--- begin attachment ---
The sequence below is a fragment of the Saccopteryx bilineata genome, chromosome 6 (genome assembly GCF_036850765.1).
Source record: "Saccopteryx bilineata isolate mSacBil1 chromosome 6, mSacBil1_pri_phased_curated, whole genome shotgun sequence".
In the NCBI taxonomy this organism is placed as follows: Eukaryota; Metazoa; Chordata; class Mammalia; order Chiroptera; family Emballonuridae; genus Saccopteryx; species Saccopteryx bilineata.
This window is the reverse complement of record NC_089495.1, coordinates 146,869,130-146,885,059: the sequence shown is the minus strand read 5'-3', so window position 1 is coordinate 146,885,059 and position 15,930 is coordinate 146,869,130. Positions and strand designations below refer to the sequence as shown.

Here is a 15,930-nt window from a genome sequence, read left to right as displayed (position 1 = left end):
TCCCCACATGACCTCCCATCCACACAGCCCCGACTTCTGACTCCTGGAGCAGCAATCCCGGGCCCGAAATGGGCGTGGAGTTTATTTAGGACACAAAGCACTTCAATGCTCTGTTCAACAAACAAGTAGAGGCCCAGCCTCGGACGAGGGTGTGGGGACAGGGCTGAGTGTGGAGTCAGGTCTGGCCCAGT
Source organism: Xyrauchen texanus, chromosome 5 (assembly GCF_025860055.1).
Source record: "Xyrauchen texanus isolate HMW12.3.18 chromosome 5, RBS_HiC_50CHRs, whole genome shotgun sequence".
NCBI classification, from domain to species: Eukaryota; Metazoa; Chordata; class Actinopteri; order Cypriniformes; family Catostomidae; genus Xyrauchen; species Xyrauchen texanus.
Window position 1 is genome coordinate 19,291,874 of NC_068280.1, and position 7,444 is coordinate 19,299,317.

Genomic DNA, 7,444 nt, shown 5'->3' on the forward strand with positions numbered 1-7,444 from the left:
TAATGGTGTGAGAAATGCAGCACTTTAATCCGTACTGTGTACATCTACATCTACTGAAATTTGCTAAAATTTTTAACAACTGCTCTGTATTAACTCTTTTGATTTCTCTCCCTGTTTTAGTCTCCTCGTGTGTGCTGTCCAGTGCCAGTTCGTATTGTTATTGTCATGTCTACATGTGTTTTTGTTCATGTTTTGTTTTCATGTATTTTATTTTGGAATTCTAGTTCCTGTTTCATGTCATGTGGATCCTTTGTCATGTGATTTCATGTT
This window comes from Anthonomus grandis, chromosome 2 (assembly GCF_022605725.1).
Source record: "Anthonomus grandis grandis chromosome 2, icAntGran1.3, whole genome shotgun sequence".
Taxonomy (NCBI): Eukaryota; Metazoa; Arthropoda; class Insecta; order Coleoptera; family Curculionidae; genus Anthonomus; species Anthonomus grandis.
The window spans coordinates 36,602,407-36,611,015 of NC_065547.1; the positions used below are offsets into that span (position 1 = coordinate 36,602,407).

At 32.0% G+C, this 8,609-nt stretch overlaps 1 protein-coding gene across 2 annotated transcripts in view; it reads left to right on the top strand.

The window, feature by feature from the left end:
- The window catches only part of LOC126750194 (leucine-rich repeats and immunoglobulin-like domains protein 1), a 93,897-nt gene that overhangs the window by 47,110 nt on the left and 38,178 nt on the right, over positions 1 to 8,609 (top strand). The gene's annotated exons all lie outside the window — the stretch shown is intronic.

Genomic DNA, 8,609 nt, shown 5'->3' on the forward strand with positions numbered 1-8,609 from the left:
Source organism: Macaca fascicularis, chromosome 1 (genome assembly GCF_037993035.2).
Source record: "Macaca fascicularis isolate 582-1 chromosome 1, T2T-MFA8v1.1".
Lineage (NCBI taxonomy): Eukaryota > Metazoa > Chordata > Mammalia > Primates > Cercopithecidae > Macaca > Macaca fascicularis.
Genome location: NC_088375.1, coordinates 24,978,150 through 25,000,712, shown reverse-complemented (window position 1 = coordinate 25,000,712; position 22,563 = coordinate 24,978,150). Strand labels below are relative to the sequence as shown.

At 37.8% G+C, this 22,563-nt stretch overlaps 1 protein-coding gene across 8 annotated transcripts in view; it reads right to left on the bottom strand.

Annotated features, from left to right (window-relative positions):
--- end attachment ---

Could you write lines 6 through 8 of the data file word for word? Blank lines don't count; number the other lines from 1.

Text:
TCCCCACATGACCTCCCATCCACACAGCCCCGACTTCTGACTCCTGGAGCAGCAATCCCGGGCCCGAAATGGGCGTGGAGTTTATTTAGGACACAAAGCACTTCAATGCTCTGTTCAACAAACAAGTAGAGGCCCAGCCTCGGACGAGGGTGTGGGGACAGGGCTGAGTGTGGAGTCAGGTCTGGCCCAGT
Source organism: Xyrauchen texanus, chromosome 5 (assembly GCF_025860055.1).
Source record: "Xyrauchen texanus isolate HMW12.3.18 chromosome 5, RBS_HiC_50CHRs, whole genome shotgun sequence".